Most people consider options trading to be a zero sum game. When you make a trade, someone takes the other side and when one of you gains, the other loses an equal amount. From that definition it’s difficult to argue that the term ‘zero sum game’ does not apply to options, and to trading in general.
However, I do make that argument.
A Profit in Stocks
When a trader decides to sell a specific holding when it rises to $75 per share, the trader may make a mental stop, or enter a GTC (good ’til canceled) sell order with his/her broker. When the stock is sold, the trader is happy with the result. Sure the stock may move higher, and one can argue that our trader ‘lost’ money by selling and that the ‘buyer’ made money. With this point of view, trading is a zero sum game. I’ll concede that the buyer earned money, but not at the expense of the seller.
I prefer to look at it this way: Our trader earned the profit he hoped to earn, and when that happened, he/she willingly transferred ownership of the shares to another trader. Once the position is out of the account, the trader neither makes nor loses anything. Any change in the stock’s value affects only the new owner. There is no corresponding loss on the part of the trader who sold the shares. One trader made a graceful exit, accepted a profit, and now a different trader has a new investment.
Options are Different
Most of the world looks at options differently. But I don’t.
If I buy a call option and earn a profit by selling at a higher price, there is no reason to believe that the seller took a loss corresponding to my gain. The seller may have hedged the play and earned an even larger profit than I did.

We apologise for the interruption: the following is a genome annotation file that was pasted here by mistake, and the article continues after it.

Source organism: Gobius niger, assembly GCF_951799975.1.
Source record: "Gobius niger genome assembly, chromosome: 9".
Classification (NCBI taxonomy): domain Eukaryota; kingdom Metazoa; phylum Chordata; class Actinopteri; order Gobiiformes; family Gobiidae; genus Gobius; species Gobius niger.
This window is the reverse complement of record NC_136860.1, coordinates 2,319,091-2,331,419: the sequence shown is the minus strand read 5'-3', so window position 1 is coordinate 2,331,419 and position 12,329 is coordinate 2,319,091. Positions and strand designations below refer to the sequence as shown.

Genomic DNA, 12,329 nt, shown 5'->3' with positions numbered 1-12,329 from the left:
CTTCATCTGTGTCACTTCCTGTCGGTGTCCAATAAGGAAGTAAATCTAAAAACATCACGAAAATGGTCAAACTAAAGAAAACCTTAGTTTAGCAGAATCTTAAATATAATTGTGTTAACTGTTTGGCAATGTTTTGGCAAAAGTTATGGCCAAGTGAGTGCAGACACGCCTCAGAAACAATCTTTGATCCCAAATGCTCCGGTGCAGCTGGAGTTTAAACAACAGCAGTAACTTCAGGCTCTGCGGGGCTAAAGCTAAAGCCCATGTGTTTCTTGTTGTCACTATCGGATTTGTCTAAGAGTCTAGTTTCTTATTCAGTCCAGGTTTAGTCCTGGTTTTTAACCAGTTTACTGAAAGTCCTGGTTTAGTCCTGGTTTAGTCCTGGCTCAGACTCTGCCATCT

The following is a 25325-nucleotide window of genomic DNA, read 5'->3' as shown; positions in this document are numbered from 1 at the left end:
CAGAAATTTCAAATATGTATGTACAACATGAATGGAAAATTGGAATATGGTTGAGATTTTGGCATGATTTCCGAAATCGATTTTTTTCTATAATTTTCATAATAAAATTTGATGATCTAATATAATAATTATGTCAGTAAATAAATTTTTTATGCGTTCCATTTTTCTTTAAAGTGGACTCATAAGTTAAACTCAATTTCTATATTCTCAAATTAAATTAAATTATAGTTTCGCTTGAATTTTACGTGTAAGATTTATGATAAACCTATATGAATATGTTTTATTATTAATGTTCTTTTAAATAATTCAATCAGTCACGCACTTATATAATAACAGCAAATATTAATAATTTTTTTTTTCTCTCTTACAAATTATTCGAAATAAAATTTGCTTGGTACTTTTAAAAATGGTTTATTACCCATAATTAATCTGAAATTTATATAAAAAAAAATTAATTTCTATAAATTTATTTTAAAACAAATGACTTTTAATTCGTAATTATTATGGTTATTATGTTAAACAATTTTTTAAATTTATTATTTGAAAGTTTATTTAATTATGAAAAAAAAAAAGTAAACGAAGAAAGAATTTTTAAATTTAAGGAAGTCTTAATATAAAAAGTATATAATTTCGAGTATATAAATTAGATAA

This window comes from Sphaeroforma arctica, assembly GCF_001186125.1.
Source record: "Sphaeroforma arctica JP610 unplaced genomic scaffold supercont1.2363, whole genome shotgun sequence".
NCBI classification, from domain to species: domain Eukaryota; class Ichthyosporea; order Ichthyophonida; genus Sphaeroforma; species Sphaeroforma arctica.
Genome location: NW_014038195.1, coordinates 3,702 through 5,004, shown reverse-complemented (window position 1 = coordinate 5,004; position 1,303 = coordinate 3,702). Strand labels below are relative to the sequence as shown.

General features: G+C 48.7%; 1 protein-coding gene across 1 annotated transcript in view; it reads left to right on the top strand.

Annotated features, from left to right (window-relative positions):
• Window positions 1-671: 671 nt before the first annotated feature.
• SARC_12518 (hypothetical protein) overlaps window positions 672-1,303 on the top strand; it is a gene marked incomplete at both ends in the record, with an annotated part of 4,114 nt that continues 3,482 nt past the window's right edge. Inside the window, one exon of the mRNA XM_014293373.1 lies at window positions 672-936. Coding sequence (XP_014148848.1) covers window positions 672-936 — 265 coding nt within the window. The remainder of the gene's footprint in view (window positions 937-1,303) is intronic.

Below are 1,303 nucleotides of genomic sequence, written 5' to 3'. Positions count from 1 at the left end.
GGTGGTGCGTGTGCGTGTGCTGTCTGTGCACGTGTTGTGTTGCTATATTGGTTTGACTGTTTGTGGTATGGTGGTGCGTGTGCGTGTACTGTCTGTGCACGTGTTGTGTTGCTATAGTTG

The thought that options represent a zero sum game assumes that all trades are standalone plays and that if you profit, the other person must have lost. Just as our trader above decided that transferring ownership of the shares to another investor would be a good idea at $75/share, so too does the covered call writer.
When I sell a covered call, I am thrilled when the stock rallies far above the strike price. It means I will earn my desired profit. Better than that — if the big rally comes soon, I will be able to exit the trade with perhaps 90% of my cash objective. Why is that so good when the last 10% is sacrificed? Because of time. If there are still many weeks remaining before expiration day arrives, I can reinvest my money into another position and use the same cash to earn even more than that 10% left on the table.
It may be true that the person who bought my call scored a big win (if the trade was not hedged), but that’s not my loss. In fact, it was my additional gain (in the scenario presented).
Options were designed to transfer risk. In the covered call example, the seller accepted cash to help reach the target profit. By doing so, he/she willingly took cash to limit the profit potential of the trade. However, the point is that there was no potential profit to be sacrificed. The call seller would have sold stock at the strike price ($75) and earned less profit than the covered call writer, who collected $75 in addition to the option premium.
The option buyer took on limited risk. If the stock did not rise far enough or fast enough, that buyer would have earned a loss.
I don’t see anything resembling a zero sum game in hedged options transactions. I understand that others see it as black and white: If one gained, the other lost. But that’s an oversimplification.
Follow Mark Wolfinger on his ‘Options for Rookies’ blog: http://blog.mdwoptions.com